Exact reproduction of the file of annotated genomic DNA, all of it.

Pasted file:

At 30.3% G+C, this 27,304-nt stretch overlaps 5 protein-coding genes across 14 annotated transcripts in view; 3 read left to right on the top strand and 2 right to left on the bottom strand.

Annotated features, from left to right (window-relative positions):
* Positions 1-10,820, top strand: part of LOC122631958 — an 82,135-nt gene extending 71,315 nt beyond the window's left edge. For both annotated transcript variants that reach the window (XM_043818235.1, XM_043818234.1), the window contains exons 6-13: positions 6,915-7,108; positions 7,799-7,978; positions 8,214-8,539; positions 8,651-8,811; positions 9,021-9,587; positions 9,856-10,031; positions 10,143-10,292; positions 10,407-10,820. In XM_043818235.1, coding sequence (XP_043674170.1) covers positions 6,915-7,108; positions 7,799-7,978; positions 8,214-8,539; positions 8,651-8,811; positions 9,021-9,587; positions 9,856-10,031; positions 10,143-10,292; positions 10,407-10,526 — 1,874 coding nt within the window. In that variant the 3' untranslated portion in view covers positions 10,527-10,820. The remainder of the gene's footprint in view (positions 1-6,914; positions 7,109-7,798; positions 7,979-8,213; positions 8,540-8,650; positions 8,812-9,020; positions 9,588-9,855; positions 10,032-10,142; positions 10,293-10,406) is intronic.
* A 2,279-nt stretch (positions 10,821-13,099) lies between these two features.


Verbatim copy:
At 30.3% G+C, this 27,304-nt stretch overlaps 5 protein-coding genes across 14 annotated transcripts in view; 3 read left to right on the top strand and 2 right to left on the bottom strand.

Annotated features, from left to right (window-relative positions):
* Positions 1-10,820, top strand: part of LOC122631958 — an 82,135-nt gene extending 71,315 nt beyond the window's left edge. For both annotated transcript variants that reach the window (XM_043818235.1, XM_043818234.1), the window contains exons 6-13: positions 6,915-7,108; positions 7,799-7,978; positions 8,214-8,539; positions 8,651-8,811; positions 9,021-9,587; positions 9,856-10,031; positions 10,143-10,292; positions 10,407-10,820. In XM_043818235.1, coding sequence (XP_043674170.1) covers positions 6,915-7,108; positions 7,799-7,978; positions 8,214-8,539; positions 8,651-8,811; positions 9,021-9,587; positions 9,856-10,031; positions 10,143-10,292; positions 10,407-10,526 — 1,874 coding nt within the window. In that variant the 3' untranslated portion in view covers positions 10,527-10,820. The remainder of the gene's footprint in view (positions 1-6,914; positions 7,109-7,798; positions 7,979-8,213; positions 8,540-8,650; positions 8,812-9,020; positions 9,588-9,855; positions 10,032-10,142; positions 10,293-10,406) is intronic.
* A 2,279-nt stretch (positions 10,821-13,099) lies between these two features.